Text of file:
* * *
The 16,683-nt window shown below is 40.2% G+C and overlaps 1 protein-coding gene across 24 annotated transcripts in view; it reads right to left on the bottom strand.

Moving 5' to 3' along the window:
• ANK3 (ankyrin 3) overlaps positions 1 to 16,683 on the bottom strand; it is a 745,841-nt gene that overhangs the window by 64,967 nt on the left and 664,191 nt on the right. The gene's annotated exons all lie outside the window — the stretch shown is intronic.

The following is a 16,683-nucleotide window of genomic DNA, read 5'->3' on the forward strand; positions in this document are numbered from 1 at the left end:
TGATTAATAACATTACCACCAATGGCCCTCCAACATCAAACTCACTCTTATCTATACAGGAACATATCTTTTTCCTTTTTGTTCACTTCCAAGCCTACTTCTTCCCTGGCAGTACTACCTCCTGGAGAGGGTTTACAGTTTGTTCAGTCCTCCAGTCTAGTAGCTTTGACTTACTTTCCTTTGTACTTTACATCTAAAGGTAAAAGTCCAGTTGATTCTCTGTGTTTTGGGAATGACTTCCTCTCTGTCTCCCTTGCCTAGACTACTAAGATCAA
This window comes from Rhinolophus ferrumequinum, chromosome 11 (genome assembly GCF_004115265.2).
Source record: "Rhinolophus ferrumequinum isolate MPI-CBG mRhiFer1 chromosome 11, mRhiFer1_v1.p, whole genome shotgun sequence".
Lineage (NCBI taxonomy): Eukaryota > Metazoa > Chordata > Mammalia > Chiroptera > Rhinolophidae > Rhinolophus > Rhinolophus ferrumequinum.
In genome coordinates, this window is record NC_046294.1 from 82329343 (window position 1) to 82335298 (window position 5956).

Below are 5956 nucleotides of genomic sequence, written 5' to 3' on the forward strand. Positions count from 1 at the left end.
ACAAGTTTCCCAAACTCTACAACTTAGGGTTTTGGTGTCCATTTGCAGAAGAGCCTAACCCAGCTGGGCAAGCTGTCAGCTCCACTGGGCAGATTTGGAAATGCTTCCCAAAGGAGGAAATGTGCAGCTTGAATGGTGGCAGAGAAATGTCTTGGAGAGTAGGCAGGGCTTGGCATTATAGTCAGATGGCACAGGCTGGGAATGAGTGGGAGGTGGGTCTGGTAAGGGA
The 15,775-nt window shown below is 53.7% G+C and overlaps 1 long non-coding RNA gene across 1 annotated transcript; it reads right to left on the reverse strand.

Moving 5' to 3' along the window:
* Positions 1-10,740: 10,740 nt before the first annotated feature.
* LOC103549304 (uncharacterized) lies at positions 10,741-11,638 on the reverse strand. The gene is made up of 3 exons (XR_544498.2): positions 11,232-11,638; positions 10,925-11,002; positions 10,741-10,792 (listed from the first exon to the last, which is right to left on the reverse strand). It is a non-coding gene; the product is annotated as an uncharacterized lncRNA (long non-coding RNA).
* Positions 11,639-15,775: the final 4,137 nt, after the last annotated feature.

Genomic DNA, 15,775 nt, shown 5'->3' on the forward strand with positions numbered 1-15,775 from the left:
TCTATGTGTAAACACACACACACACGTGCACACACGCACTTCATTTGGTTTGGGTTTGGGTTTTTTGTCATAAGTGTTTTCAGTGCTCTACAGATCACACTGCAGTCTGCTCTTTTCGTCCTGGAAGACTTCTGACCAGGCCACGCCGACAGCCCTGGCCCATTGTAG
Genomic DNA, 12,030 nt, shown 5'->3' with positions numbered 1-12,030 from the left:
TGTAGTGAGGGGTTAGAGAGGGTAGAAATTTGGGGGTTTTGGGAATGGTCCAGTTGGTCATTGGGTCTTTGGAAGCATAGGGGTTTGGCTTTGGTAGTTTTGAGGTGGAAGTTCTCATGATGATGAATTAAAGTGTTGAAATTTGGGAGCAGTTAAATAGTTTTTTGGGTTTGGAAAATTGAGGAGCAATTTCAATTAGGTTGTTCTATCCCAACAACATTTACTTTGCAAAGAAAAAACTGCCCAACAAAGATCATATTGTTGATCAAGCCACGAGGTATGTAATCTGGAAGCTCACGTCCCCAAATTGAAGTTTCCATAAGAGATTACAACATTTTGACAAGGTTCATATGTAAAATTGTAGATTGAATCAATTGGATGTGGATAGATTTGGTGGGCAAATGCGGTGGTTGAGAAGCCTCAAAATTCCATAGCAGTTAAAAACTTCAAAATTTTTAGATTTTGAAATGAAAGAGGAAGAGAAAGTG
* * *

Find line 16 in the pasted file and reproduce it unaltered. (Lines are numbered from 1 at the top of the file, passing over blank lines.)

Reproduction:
* Positions 11,639-15,775: the final 4,137 nt, after the last annotated feature.